As with earlier volumes, this review covers the hardcover Ultimate Spider-Man Vol. 5 and the fifth paperback Ultimate Spider-Man Ultimate Collection, with the content the same in both. In slimmer paperbacks they’re split into Ultimate Six and Hollywood. They’re both cinematic, one deliberately so in referencing the then forthcoming Spider-Man movie, the other intentionally created as a widescreen blockbuster.

‘Ultimate Six’ doesn’t slot very easily into the Ultimate Spider-Man canon, firstly because it’s drawn by Trevor Hairsine, not Mark Bagley, and secondly, some evidence to the contrary, it’s not really a Spider-Man story. It may unite his enemies, and he and some of his supporting cast certainly feature, but Spider-Man isn’t the focus, and when serialised it wasn’t part of the Ultimate Spider-Man series. While the likes of Norman Osborn and Doctor Octopus are a formidable match for Spider-Man, join them and others together and it’s a power set way beyond his abilities, which is why the Ultimates are more heavily featured. Hairsine runs with the look of their own title by drawing in a passable imitation of Bryan Hitch, high on action and spectacle, yet with a graphic realism. The combination hits the mark most of the time, providing the intended pyrotechnic display along with Bendis’ smart and funny dialogue, very good on Nick Fury, and you’re unlikely to have seen some villains treated or defeated in the manner seen here.

‘Hollywood’ isn’t as successful until a great final chapter with supporting cast hitting all the right spots. There are funny moments to Spider-Man’s indignation about a movie being made about him, and how that’s exploitation, with the anger of Doctor Octopus more direct and violent. Still, as far as the movie crew is concerned, every moment of mayhem on the set featuring the real people saves millions of dollars in filming costs. Because he was also in the real film, Doc Ock had to be the villain, yet we’ve just seen him in the previous story, and while Bagley provides what we’ve come to expect, there’s an element of coasting about the plot once it leaves the movie set. A saving grace is a good role for Gwen Stacy.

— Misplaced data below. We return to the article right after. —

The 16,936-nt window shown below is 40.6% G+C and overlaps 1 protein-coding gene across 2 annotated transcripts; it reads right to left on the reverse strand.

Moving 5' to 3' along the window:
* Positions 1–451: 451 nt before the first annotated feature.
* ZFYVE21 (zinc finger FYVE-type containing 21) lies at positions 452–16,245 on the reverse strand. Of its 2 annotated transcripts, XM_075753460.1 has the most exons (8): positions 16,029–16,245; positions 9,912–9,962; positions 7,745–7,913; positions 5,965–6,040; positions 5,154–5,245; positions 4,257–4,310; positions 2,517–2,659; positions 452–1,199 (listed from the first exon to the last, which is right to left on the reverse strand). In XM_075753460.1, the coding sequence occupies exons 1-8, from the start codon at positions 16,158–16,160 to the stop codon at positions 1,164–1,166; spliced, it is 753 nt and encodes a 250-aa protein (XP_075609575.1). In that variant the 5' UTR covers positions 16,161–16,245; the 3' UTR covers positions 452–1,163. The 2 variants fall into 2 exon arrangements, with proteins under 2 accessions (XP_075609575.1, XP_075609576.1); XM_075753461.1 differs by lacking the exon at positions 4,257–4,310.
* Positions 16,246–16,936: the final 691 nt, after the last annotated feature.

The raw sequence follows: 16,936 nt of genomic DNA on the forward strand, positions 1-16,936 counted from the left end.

These are the final stories in which Art Thibert inks Bagley’s pencils, and that’s never been a comfortable combination. Scott Hanna takes over for the final few chapters, a smoother look resulting, and although the inkers vary over future volumes, the capable Drew Hennesy is the main choice.

This collection provides an awkward combination, the result of editorial necessity rather than narrative smoothness, but a quality collaboration not quite on top form remains a quality collaboration.